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New World Library
Publishing books and other media that change lives.
Publishing books and other media that change lives.
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PHILOSOPHY FOR LIFE & OTHER DANGEROUS SITUATIONS author Jules Evans talks about how stoicism and how ancient Greek philosophers can help us today.
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September’s equinox marks the dawn of our most haunted season, and so begins our subtle longing for hearth fires and cooler winds. Marking the transition from summer to autumn with simple ceremony awakens our ancestral kinship with nature’s rhythms, with that sacred and holy wild to which we belong. Such rituals need not be elaborate events that overburden an already cluttered schedule; quite conversely, our rituals should allow for the quiet, the ethereal, and the spacious to seep into our busy, screen-driven days. Our rituals should enliven our innate wildness by giving it room to move, to dance, and to alchemize all that is stagnant and stuck within those forward-thinking and past-dwelling psyches of ours. Our rituals should be simple, and the wild within us craves practical magick and accessible ceremony.
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Many fantasize about dramatically changing their lives — living in accordance with their ideals rather than the exigencies of job, bills, and possessions. William Powers actually does it. In his book Twelve by Twelve, Powers lived in an off-grid tiny house in rural North Carolina. In New Slow City, he and his wife, Melissa, inhabited a Manhattan micro-apartment in search of slow in the fastest city in the world. In Dispatches from the Sweet Life: One Family, Five Acres, and a Community’s Quest to Reinvent the World, the couple, with baby in tow, search for balance, community, and happiness in a small town in Bolivia. They build an adobe house, plant a prolific orchard and organic garden, and weave their life into a community of permaculturists, bio-builders, artists, and creative businesspeople. Can this Transition Town succeed in the face of encroaching North American capitalism, and can Powers and the other settlers find the balance they’re seeking?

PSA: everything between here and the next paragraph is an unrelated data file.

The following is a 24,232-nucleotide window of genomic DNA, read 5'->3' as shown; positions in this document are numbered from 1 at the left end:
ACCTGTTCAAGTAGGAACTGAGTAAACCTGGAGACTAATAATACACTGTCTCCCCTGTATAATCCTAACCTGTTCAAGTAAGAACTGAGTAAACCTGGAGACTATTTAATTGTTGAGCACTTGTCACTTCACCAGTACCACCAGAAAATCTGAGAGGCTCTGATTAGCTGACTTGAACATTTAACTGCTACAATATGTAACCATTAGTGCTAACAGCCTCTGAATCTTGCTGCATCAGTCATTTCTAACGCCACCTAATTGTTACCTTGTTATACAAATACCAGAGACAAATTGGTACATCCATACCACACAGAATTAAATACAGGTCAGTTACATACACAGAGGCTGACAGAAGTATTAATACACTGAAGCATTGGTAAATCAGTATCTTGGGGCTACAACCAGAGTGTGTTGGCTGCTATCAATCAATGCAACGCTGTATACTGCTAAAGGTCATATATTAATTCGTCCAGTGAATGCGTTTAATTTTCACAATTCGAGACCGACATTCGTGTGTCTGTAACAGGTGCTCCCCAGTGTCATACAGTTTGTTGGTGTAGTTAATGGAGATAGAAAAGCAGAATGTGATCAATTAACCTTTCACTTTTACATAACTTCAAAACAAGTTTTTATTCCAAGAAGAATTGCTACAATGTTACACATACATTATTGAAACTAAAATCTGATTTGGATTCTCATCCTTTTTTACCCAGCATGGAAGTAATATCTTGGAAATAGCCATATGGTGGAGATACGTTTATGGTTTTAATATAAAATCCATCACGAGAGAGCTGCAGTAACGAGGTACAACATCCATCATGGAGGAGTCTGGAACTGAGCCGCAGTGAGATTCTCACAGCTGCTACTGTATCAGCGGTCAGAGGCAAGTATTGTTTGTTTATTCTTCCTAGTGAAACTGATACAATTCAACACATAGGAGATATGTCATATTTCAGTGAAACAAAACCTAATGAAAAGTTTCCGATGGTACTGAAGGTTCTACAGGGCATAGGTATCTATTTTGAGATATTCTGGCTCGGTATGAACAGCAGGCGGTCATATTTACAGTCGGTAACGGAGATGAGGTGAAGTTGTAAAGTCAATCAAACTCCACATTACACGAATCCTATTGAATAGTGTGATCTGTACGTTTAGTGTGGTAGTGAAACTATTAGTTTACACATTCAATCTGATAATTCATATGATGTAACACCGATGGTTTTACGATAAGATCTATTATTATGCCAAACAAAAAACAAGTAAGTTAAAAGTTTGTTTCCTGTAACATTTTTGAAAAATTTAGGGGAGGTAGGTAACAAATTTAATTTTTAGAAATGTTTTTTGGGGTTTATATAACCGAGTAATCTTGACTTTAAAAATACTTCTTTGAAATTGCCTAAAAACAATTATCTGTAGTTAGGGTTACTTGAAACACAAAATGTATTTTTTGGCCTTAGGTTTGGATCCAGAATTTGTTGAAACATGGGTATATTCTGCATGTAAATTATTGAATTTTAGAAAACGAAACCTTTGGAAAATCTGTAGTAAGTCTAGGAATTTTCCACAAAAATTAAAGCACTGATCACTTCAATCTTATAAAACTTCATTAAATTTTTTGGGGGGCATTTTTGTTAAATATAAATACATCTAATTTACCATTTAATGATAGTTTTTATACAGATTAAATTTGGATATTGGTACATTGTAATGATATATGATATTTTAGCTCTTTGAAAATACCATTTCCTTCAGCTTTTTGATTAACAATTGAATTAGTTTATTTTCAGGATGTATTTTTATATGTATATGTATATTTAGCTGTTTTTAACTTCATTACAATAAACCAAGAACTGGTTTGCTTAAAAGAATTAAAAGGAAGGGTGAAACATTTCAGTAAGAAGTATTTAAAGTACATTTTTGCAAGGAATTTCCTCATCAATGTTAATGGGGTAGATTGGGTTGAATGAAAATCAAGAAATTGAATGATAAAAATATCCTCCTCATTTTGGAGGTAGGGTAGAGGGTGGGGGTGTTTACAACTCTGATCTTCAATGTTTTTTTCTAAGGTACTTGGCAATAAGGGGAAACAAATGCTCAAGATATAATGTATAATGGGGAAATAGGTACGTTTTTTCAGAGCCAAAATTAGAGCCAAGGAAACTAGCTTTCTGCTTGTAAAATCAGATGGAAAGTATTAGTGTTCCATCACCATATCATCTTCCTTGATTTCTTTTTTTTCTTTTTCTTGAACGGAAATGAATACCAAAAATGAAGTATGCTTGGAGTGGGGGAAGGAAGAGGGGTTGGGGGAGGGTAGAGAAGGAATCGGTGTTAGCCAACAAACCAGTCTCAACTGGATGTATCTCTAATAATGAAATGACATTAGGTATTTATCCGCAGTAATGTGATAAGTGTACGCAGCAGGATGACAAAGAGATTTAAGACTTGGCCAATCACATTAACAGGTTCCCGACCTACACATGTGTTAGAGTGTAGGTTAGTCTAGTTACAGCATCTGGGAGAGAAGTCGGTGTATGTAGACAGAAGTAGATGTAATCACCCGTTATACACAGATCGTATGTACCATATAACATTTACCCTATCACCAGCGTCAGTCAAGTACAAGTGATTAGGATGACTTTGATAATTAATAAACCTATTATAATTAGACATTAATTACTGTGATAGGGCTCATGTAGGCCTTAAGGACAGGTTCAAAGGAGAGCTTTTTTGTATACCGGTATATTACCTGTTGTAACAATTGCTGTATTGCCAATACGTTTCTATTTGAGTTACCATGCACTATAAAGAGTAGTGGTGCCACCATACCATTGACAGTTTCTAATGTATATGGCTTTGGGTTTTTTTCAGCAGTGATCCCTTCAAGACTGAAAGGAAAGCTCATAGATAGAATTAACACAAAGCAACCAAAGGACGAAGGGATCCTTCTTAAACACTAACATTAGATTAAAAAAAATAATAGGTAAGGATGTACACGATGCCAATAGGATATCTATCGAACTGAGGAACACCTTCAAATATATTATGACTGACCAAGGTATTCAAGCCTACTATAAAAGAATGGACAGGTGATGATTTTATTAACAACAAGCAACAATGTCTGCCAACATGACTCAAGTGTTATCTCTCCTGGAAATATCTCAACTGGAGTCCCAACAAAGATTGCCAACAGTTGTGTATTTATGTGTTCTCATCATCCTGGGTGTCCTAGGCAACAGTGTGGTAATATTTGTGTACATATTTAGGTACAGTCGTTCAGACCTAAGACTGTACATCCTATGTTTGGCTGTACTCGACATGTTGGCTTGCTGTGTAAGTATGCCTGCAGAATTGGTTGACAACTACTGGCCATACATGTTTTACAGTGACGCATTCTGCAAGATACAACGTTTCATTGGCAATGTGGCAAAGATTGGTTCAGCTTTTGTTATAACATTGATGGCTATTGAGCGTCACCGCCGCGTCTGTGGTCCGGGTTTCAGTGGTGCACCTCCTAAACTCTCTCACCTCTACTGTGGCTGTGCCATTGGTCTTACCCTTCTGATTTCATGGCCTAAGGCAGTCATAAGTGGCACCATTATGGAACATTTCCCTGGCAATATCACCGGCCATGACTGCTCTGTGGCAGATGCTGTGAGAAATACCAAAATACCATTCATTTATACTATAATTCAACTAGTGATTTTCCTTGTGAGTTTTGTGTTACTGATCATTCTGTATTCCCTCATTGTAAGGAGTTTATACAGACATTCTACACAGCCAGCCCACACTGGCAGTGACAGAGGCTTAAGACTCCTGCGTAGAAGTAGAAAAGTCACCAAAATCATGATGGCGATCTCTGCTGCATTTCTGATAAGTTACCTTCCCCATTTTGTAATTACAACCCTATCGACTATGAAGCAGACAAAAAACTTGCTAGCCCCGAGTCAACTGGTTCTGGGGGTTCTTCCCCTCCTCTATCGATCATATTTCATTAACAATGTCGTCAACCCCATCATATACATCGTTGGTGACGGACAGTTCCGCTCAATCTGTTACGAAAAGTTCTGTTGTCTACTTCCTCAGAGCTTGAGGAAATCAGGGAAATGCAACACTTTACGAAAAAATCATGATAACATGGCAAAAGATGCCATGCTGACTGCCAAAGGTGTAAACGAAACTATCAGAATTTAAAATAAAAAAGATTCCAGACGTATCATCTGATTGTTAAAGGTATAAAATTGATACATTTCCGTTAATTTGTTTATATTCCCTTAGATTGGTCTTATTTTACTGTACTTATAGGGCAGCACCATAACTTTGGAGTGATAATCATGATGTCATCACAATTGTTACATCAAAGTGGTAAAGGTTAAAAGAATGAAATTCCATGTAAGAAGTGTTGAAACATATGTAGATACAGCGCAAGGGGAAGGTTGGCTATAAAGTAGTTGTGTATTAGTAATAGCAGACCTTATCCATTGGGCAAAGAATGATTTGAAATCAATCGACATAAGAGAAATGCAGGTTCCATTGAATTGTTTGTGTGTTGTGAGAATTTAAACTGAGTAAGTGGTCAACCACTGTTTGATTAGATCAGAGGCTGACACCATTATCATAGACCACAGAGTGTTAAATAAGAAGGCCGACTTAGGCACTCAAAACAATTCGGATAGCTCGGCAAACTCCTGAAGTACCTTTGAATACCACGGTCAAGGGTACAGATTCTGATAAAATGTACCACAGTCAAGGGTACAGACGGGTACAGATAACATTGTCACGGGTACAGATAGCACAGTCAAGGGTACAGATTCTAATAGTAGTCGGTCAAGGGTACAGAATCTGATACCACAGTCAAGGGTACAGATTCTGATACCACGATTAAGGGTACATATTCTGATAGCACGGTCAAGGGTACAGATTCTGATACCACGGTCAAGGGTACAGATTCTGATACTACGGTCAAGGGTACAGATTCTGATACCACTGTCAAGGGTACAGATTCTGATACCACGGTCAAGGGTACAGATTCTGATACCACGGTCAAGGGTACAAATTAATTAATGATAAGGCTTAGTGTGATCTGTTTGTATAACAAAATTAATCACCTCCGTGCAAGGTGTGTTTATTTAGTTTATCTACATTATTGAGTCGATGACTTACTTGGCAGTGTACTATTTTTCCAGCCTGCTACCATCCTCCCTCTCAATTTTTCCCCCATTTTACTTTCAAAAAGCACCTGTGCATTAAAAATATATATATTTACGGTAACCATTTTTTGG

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Fresh on the #NWLBlog, we share an excerpt from the introduction to the #AlanWatts classic, THE MEANING OF #HAPPINESS. It's amazing how relevant his words are despite being written 78 years ago! He was truly a man ahead of his time. https://bit.ly/2BBZvYU
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Throughout his extraordinary career, New World Library cofounder and publisher Marc Allen has developed simple, powerful tools that anyone can use to find a short, direct path to success and fulfillment.

In The Magical Path: Creating the Life of Your Dreams and a World That Works for All, he presents these tools. The book is filled with effective, easy-to-apply practices — including affirmation, visualization, and guided meditation — that can change the course of readers’ lives in miraculous ways. We hope you’ll enjoy this short excerpt from the book.